I’m following a trail of Rowan of Rin books about the house and reading them after Mr Eleven has finished them. I think he is on the last book in the series, number 5, but left it at school over the school holidays.

This is something different for him as he hasn’t really been interested in fantasy so far. Me? I’m a big fantasy fan!

So starting with the first line – One morning the people of Rin woke to find that the stream that flowed down the Mountain and through their village had slowed to a trickle.  

Interesting but not very exciting. However it was interesting enough for Mr Eleven to read on evidently.

I think the well developed characters and simple plot keep the book easy to read with just enough ‘I wonder who will fail next’.

She (Sheba) hunched her shoulders and stared at Rowan. In the firelight her eyes looked red. Her forehead was bound with a purple rag, and her hair hung like thin grey tails around her face. She smelt of ash and dust, old cloth and bitter herbs.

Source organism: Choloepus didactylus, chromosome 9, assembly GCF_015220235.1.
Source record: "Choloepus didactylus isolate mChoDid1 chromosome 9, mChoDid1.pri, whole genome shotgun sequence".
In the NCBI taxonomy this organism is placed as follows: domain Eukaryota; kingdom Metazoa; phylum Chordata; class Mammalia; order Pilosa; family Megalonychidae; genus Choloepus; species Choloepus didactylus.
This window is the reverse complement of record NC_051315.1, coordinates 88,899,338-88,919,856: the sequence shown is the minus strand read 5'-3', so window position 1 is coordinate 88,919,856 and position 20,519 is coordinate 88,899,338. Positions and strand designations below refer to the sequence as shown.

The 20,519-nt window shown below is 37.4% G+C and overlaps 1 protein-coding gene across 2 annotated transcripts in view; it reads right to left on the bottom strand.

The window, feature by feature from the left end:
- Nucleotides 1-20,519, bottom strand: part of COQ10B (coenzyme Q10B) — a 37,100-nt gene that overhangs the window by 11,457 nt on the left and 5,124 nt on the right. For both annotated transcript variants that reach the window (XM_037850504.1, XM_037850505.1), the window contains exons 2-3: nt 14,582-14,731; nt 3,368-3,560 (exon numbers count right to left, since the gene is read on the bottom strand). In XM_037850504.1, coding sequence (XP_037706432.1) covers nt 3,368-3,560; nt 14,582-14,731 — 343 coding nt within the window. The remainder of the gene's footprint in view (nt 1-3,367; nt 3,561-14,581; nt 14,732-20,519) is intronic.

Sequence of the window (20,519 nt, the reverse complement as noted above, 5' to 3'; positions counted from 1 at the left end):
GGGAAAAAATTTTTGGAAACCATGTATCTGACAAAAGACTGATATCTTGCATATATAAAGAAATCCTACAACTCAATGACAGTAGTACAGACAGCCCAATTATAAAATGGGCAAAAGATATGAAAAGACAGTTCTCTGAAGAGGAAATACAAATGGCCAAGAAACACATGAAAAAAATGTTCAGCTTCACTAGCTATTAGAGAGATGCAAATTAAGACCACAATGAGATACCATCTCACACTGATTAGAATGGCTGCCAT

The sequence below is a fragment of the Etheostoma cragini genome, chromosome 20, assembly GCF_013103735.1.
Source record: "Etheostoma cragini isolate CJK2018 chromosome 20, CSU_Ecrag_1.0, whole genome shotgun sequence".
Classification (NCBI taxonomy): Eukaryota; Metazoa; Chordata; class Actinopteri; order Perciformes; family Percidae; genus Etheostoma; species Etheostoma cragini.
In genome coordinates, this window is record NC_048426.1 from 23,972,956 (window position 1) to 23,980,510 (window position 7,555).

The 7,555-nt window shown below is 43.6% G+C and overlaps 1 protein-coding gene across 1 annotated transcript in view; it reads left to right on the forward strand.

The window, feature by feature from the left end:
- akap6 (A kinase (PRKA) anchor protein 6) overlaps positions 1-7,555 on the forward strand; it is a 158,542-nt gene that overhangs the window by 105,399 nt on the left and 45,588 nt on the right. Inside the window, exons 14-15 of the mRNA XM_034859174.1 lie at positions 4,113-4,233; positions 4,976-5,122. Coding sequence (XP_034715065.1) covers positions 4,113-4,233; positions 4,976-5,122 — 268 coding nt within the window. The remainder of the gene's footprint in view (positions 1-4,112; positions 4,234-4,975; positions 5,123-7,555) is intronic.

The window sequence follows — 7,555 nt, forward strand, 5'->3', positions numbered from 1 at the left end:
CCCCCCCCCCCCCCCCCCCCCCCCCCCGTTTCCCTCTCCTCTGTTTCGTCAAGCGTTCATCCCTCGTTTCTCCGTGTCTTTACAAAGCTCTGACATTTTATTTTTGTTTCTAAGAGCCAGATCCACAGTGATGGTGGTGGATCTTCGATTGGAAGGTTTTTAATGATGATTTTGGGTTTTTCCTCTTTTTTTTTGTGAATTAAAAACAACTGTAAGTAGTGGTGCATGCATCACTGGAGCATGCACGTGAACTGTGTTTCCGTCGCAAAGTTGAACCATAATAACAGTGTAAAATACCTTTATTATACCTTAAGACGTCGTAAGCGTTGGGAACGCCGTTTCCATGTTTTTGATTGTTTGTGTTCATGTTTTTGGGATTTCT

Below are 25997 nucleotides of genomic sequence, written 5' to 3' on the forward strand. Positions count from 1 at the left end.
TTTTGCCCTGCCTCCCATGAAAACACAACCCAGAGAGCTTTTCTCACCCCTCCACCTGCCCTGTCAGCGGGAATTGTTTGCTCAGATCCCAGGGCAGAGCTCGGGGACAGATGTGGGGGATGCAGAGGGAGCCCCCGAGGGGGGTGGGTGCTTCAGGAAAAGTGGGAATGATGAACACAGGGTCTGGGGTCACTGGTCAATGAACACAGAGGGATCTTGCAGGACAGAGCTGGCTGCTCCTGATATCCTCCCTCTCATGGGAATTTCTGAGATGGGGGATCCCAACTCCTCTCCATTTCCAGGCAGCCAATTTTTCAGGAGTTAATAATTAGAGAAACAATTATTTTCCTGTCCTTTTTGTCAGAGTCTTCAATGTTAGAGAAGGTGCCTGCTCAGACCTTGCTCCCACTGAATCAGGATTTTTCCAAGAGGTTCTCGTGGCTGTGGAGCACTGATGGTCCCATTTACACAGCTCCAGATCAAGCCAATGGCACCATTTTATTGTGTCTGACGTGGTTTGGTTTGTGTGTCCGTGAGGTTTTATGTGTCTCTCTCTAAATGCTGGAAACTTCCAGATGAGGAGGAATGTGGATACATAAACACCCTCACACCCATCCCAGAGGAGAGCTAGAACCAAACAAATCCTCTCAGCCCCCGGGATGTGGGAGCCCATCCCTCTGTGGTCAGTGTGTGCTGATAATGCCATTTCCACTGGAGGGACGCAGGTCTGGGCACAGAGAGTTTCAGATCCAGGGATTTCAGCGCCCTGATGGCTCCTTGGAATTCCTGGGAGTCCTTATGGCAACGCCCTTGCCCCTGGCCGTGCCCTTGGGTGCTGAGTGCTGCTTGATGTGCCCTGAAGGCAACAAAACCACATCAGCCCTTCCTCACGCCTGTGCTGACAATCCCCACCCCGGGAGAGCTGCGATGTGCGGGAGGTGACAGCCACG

I think the reader will guess that Rowan will end up saving the day but we want to go along on the journey with him to see how the boy that is scared of his own shadow, will manage it.

Suddenly he realised something. Something no one else seemed to have thought of. He must speak. Nervously he rose to his feet. The villagers stared curiously at him. What could the boy Rowan, the shy, timid herder of the bukshah, have to say?

I think this is a mini version of an epic fantasy, all done and dusted in 138 pages. Once the story gets started there is a problem in each chapter which is resolved and moves the reader closer to the resolution of the overall problem. It is the perfect introduction for children ready to move onto this next level of chapter book.

Rowan of Rin